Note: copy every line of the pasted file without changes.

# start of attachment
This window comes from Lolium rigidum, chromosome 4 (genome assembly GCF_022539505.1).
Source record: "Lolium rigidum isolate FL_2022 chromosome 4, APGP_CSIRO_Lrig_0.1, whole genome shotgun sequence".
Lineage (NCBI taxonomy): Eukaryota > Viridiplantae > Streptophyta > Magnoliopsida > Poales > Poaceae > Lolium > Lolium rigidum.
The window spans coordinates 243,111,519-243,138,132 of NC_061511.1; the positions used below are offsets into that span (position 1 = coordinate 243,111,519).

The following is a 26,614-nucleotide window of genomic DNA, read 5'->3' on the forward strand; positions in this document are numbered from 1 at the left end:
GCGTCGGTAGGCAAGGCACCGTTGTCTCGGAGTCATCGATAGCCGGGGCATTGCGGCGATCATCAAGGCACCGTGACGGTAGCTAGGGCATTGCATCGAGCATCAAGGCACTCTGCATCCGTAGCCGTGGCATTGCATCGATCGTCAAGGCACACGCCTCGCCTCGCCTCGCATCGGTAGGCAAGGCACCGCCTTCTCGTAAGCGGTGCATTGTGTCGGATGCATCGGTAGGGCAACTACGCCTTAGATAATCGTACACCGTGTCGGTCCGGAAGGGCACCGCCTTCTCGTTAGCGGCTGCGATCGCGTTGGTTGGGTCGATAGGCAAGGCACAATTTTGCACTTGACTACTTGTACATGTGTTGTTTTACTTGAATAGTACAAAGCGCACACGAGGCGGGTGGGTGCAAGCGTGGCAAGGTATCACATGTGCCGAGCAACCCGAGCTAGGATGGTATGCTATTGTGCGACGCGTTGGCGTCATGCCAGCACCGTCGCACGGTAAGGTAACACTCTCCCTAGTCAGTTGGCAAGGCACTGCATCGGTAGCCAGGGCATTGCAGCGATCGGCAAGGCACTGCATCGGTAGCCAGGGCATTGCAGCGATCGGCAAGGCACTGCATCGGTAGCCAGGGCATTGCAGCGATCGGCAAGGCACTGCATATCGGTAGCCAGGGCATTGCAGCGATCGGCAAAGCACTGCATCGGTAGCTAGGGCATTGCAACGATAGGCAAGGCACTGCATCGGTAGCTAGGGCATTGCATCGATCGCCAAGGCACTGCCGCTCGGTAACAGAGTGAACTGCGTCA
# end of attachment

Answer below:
This window comes from Lolium rigidum, chromosome 4 (genome assembly GCF_022539505.1).
Source record: "Lolium rigidum isolate FL_2022 chromosome 4, APGP_CSIRO_Lrig_0.1, whole genome shotgun sequence".
Lineage (NCBI taxonomy): Eukaryota > Viridiplantae > Streptophyta > Magnoliopsida > Poales > Poaceae > Lolium > Lolium rigidum.
The window spans coordinates 243,111,519-243,138,132 of NC_061511.1; the positions used below are offsets into that span (position 1 = coordinate 243,111,519).

The following is a 26,614-nucleotide window of genomic DNA, read 5'->3' on the forward strand; positions in this document are numbered from 1 at the left end:
GCGTCGGTAGGCAAGGCACCGTTGTCTCGGAGTCATCGATAGCCGGGGCATTGCGGCGATCATCAAGGCACCGTGACGGTAGCTAGGGCATTGCATCGAGCATCAAGGCACTCTGCATCCGTAGCCGTGGCATTGCATCGATCGTCAAGGCACACGCCTCGCCTCGCCTCGCATCGGTAGGCAAGGCACCGCCTTCTCGTAAGCGGTGCATTGTGTCGGATGCATCGGTAGGGCAACTACGCCTTAGATAATCGTACACCGTGTCGGTCCGGAAGGGCACCGCCTTCTCGTTAGCGGCTGCGATCGCGTTGGTTGGGTCGATAGGCAAGGCACAATTTTGCACTTGACTACTTGTACATGTGTTGTTTTACTTGAATAGTACAAAGCGCACACGAGGCGGGTGGGTGCAAGCGTGGCAAGGTATCACATGTGCCGAGCAACCCGAGCTAGGATGGTATGCTATTGTGCGACGCGTTGGCGTCATGCCAGCACCGTCGCACGGTAAGGTAACACTCTCCCTAGTCAGTTGGCAAGGCACTGCATCGGTAGCCAGGGCATTGCAGCGATCGGCAAGGCACTGCATCGGTAGCCAGGGCATTGCAGCGATCGGCAAGGCACTGCATCGGTAGCCAGGGCATTGCAGCGATCGGCAAGGCACTGCATATCGGTAGCCAGGGCATTGCAGCGATCGGCAAAGCACTGCATCGGTAGCTAGGGCATTGCAACGATAGGCAAGGCACTGCATCGGTAGCTAGGGCATTGCATCGATCGCCAAGGCACTGCCGCTCGGTAACAGAGTGAACTGCGTCA